Dr. David Tolin
In our hoarding clinic and research program, one of the most common inquiries I get goes something like this: "My [mother, father, sibling, friend, spouse, etc.] has a terrible hoarding problem. But he/she doesn't seem to recognize that it's a problem, and isn't interested in doing anything about it. How can I make her see that this is a problem and get the help she so badly needs?"

The short answer: In most cases, you can't. That is, assuming that your loved one is an adult who is legally competent to manage his/her own affairs (meaning he has not been declared incompetent by a judge and appointed a legal guardian), and the clutter is not immediately life-threatening, she has the right to hoard, even though the hoarding might have terrible consequences for her quality of life.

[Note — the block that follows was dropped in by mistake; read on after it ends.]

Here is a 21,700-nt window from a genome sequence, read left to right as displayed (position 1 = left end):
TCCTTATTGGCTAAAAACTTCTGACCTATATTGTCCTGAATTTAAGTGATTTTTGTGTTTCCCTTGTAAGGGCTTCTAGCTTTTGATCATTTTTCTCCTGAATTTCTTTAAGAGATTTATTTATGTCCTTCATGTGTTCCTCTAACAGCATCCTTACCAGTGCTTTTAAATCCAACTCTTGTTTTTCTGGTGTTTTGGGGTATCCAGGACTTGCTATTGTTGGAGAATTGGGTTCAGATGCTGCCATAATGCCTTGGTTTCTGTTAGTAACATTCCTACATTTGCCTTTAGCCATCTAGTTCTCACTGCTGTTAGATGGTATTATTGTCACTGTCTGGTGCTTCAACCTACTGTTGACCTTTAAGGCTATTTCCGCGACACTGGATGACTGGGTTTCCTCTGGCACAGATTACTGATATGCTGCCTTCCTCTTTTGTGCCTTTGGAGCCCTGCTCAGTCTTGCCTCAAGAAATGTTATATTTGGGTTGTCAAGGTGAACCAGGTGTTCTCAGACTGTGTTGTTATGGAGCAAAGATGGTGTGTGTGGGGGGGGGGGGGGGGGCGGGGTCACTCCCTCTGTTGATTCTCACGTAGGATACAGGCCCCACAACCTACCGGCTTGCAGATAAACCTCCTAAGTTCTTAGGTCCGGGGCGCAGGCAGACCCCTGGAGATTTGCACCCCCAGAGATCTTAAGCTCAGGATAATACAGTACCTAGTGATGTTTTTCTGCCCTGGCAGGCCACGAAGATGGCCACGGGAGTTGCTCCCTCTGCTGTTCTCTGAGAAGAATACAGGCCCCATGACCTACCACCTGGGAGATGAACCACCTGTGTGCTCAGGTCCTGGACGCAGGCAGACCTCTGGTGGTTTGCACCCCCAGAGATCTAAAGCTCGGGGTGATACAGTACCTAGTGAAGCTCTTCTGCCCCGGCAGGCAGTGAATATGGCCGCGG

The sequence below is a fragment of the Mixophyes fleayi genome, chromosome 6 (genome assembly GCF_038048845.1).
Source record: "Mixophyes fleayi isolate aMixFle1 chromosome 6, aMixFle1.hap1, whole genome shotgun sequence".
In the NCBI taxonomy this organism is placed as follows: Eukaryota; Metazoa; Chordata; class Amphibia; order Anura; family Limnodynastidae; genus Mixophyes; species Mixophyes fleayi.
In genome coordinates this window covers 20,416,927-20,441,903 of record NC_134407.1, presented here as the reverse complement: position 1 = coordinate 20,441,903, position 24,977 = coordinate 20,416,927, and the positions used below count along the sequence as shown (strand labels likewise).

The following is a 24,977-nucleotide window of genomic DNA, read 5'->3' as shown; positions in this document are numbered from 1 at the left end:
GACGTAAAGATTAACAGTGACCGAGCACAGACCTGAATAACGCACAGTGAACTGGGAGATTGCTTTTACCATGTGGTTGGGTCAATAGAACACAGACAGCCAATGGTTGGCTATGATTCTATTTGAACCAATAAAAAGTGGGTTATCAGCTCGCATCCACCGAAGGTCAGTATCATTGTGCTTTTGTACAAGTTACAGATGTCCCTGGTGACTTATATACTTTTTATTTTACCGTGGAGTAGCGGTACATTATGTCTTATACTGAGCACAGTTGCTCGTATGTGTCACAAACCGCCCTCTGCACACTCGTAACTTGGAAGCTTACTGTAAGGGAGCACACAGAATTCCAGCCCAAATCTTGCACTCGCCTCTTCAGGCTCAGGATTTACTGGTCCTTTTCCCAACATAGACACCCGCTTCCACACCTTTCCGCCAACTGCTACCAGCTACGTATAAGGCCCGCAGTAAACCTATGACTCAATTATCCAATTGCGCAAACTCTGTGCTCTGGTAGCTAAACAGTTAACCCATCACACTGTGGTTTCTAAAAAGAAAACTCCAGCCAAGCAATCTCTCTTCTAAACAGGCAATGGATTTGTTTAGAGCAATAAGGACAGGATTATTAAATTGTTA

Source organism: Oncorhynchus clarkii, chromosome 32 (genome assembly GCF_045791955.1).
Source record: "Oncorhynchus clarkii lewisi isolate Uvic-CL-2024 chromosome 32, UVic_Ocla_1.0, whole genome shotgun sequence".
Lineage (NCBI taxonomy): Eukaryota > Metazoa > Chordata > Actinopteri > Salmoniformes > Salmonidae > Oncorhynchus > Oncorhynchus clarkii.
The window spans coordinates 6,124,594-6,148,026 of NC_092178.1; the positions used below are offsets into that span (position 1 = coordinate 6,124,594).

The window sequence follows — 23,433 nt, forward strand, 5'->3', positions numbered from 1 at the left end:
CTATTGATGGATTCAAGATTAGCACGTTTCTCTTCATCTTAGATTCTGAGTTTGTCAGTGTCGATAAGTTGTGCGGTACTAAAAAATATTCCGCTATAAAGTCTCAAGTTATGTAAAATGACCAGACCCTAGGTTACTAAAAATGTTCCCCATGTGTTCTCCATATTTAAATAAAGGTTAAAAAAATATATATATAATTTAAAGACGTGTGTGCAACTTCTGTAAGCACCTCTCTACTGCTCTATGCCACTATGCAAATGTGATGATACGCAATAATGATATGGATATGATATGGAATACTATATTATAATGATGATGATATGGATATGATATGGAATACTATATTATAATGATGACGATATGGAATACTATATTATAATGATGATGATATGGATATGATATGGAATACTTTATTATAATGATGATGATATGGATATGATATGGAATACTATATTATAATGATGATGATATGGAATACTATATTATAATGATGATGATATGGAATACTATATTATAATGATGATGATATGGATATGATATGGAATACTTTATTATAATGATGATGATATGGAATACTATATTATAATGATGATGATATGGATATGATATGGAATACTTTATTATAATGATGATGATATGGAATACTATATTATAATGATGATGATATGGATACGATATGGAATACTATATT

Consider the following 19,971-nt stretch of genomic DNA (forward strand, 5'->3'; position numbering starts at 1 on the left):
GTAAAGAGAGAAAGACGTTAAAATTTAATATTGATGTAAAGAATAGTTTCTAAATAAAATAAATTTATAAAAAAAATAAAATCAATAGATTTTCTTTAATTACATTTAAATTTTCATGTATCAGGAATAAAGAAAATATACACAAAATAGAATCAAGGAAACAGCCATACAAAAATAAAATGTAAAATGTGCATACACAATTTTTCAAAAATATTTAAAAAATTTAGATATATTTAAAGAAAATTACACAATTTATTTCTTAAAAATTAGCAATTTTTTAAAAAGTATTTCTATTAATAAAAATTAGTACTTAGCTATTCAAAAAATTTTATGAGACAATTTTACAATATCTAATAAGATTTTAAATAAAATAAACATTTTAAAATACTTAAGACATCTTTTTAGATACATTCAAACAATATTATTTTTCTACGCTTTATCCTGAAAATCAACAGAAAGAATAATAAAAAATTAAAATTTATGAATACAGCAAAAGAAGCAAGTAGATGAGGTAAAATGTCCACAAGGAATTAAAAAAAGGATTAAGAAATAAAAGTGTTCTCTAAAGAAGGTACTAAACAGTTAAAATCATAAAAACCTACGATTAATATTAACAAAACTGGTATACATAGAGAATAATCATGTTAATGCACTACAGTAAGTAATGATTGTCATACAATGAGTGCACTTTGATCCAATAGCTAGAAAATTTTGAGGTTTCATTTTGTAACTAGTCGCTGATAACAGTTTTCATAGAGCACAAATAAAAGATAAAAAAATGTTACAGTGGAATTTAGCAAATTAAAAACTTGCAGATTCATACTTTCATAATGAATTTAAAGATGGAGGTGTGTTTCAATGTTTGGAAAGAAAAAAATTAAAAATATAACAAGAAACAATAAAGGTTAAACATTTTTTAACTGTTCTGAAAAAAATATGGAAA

The long answer: Even though in most cases you can't make the person do anything, you can alter your approach to minimize the likelihood of getting a defensive or "stubborn" reaction. Often, it's tempting to start arguing with the person, trying to persuade her to see things the way you do. This kind of direct confrontation rarely works. We find that the best way to help people increase their motivation to work on the problem is to start with three key assumptions:

  1. Ambivalence is normal.
  2. People have a right to make their own choices.
  3. Nothing will happen until the person is ready to change.
FROM: Inside the Lives of Hoarders with Peter Walsh, Part 1
Published on January 15, 2006

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